People with the same disease may have symptoms in common, but they do not have identical symptoms, and they do not have identical responses. In setting up trials for orthodox drug treatments, this diversity has to be taken into account, but it creates conflicting demands:For the drug to be shown to be effective for a known set of symptoms, the cases used in the trial must be as similar as possible (the group must be homogeneous), but a completely homogeneous group is impossible to find;For the drug to have a general applicability for all those suffering the disease, the widest possible range of cases need to be included (the group needs to be general), but this increases variability in the responses and reduces the scientific value of the results.
There are several consequence of these conflicting demands:There can be no such thing as a perfect trial, since trials inevitably involve a compromise between homogeneity and generalisability.The results are only more or less scientific and only more or less applicable to people suffering the disease. Scientific accuracy may often be sacrificed for financial reasons. The individuality of response in patients means that drugs produce side effects, and these may not be identified during the trial.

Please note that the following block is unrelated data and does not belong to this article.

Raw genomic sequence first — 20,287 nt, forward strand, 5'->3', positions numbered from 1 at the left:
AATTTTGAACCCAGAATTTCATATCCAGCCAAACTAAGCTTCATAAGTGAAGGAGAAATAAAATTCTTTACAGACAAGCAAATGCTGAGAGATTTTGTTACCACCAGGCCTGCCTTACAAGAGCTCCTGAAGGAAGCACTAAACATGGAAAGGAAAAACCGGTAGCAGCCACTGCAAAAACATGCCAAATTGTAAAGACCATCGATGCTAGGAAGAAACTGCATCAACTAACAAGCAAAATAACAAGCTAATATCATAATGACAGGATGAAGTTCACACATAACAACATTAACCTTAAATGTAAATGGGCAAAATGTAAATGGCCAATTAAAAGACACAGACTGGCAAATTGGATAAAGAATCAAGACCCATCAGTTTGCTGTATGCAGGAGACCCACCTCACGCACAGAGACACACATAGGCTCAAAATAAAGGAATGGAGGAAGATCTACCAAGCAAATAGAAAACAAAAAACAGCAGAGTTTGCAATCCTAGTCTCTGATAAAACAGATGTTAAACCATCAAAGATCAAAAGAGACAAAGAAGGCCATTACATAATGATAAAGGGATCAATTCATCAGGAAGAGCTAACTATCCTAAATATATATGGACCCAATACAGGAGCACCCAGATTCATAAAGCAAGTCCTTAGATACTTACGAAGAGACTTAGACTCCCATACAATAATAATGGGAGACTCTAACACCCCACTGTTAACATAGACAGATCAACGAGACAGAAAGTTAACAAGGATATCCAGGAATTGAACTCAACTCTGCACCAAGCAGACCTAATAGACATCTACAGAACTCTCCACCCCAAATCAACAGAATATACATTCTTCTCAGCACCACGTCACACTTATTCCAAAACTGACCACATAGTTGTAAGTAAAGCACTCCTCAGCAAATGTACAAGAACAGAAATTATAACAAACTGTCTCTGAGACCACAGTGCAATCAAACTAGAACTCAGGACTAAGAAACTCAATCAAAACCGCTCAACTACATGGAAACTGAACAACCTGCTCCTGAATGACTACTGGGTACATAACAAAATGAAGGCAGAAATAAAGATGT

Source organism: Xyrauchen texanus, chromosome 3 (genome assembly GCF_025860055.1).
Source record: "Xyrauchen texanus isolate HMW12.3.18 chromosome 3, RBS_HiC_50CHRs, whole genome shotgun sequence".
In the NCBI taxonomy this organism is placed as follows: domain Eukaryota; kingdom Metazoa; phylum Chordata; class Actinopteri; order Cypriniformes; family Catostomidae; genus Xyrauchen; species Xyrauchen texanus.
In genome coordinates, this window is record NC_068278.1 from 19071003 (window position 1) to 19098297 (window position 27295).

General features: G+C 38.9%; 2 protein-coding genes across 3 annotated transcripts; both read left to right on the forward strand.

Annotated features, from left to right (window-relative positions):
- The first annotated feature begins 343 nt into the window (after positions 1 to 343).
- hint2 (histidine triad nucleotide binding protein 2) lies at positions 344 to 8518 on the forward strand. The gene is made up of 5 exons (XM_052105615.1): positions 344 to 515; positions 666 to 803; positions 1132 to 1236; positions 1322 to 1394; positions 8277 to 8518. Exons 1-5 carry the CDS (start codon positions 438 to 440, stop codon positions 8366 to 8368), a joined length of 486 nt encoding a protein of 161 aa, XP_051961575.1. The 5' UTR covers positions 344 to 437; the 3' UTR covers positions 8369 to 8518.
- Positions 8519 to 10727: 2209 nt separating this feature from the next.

As a result orthodox medicine recognises that controlled trial evidence alone cannot be relied on, but must be compared with evidence from clinical practice, a approach which forms the basis of evidence based medicine (EBM).
Evidence for the unreliability of medical RCTs was published in 2007. The table below is based on data obtained from an analysis of 1,016 systematic reviews of RCTs of conventional medicine (and therefore of many more than that number of RCTs in total). For comparison, information about trials of homeopathic treatment is included and there is a striking similarity of results. This suggests that the pattern of results relates to the method rather than to the type of medical approach used.